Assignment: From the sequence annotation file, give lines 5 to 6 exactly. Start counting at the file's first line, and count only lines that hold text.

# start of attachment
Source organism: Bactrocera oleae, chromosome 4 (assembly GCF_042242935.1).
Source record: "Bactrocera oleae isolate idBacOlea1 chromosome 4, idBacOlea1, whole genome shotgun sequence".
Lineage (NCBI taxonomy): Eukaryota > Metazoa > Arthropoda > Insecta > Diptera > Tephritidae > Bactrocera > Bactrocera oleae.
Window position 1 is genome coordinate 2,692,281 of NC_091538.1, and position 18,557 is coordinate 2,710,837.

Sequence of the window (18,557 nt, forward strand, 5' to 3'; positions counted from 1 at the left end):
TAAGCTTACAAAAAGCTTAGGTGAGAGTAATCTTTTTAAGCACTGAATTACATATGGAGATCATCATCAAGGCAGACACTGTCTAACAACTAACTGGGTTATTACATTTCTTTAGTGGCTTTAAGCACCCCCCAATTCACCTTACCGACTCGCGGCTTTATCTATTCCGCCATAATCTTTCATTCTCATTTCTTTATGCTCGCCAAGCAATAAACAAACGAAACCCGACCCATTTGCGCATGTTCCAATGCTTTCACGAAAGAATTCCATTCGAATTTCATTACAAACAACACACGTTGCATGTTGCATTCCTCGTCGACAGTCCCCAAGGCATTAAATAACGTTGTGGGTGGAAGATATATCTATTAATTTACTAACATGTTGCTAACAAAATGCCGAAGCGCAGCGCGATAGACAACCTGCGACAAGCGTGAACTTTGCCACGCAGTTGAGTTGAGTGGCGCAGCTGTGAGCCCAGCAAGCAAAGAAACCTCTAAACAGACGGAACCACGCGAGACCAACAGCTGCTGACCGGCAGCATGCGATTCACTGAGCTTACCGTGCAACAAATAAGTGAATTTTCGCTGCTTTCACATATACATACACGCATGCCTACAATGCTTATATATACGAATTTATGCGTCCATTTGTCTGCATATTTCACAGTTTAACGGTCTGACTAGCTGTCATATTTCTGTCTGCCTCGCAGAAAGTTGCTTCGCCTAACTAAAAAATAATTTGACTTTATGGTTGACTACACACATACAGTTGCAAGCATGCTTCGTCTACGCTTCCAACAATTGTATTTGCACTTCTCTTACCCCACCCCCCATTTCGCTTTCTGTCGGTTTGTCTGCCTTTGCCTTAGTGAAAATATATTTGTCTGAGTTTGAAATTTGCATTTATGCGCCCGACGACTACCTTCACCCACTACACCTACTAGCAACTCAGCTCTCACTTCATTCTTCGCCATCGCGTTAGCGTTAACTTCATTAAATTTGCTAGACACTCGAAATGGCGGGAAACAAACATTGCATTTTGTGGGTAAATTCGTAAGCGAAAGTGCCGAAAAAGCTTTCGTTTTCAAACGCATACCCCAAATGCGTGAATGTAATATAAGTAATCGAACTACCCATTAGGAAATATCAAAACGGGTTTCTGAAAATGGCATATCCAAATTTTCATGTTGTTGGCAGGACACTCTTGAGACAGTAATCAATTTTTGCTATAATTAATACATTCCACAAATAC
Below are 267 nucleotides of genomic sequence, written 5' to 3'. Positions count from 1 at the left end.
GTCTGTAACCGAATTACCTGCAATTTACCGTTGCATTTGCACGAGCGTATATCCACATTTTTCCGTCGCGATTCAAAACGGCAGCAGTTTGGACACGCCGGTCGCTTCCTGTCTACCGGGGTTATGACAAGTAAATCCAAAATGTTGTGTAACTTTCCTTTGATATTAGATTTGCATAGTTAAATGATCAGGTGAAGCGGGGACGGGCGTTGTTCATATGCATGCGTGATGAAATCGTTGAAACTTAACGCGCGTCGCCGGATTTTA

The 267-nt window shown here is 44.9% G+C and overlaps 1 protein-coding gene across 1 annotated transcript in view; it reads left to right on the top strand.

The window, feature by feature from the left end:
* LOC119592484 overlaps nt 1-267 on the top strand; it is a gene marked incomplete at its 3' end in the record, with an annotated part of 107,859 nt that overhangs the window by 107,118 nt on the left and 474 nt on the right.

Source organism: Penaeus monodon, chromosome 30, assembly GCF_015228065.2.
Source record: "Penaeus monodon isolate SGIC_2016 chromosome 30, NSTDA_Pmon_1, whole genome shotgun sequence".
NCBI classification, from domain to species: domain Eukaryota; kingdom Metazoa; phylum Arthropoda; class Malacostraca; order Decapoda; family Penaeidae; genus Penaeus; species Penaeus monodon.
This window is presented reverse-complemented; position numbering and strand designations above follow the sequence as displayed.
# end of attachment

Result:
Sequence of the window (18,557 nt, forward strand, 5' to 3'; positions counted from 1 at the left end):
TAAGCTTACAAAAAGCTTAGGTGAGAGTAATCTTTTTAAGCACTGAATTACATATGGAGATCATCATCAAGGCAGACACTGTCTAACAACTAACTGGGTTATTACATTTCTTTAGTGGCTTTAAGCACCCCCCAATTCACCTTACCGACTCGCGGCTTTATCTATTCCGCCATAATCTTTCATTCTCATTTCTTTATGCTCGCCAAGCAATAAACAAACGAAACCCGACCCATTTGCGCATGTTCCAATGCTTTCACGAAAGAATTCCATTCGAATTTCATTACAAACAACACACGTTGCATGTTGCATTCCTCGTCGACAGTCCCCAAGGCATTAAATAACGTTGTGGGTGGAAGATATATCTATTAATTTACTAACATGTTGCTAACAAAATGCCGAAGCGCAGCGCGATAGACAACCTGCGACAAGCGTGAACTTTGCCACGCAGTTGAGTTGAGTGGCGCAGCTGTGAGCCCAGCAAGCAAAGAAACCTCTAAACAGACGGAACCACGCGAGACCAACAGCTGCTGACCGGCAGCATGCGATTCACTGAGCTTACCGTGCAACAAATAAGTGAATTTTCGCTGCTTTCACATATACATACACGCATGCCTACAATGCTTATATATACGAATTTATGCGTCCATTTGTCTGCATATTTCACAGTTTAACGGTCTGACTAGCTGTCATATTTCTGTCTGCCTCGCAGAAAGTTGCTTCGCCTAACTAAAAAATAATTTGACTTTATGGTTGACTACACACATACAGTTGCAAGCATGCTTCGTCTACGCTTCCAACAATTGTATTTGCACTTCTCTTACCCCACCCCCCATTTCGCTTTCTGTCGGTTTGTCTGCCTTTGCCTTAGTGAAAATATATTTGTCTGAGTTTGAAATTTGCATTTATGCGCCCGACGACTACCTTCACCCACTACACCTACTAGCAACTCAGCTCTCACTTCATTCTTCGCCATCGCGTTAGCGTTAACTTCATTAAATTTGCTAGACACTCGAAATGGCGGGAAACAAACATTGCATTTTGTGGGTAAATTCGTAAGCGAAAGTGCCGAAAAAGCTTTCGTTTTCAAACGCATACCCCAAATGCGTGAATGTAATATAAGTAATCGAACTACCCATTAGGAAATATCAAAACGGGTTTCTGAAAATGGCATATCCAAATTTTCATGTTGTTGGCAGGACACTCTTGAGACAGTAATCAATTTTTGCTATAATTAATACATTCCACAAATAC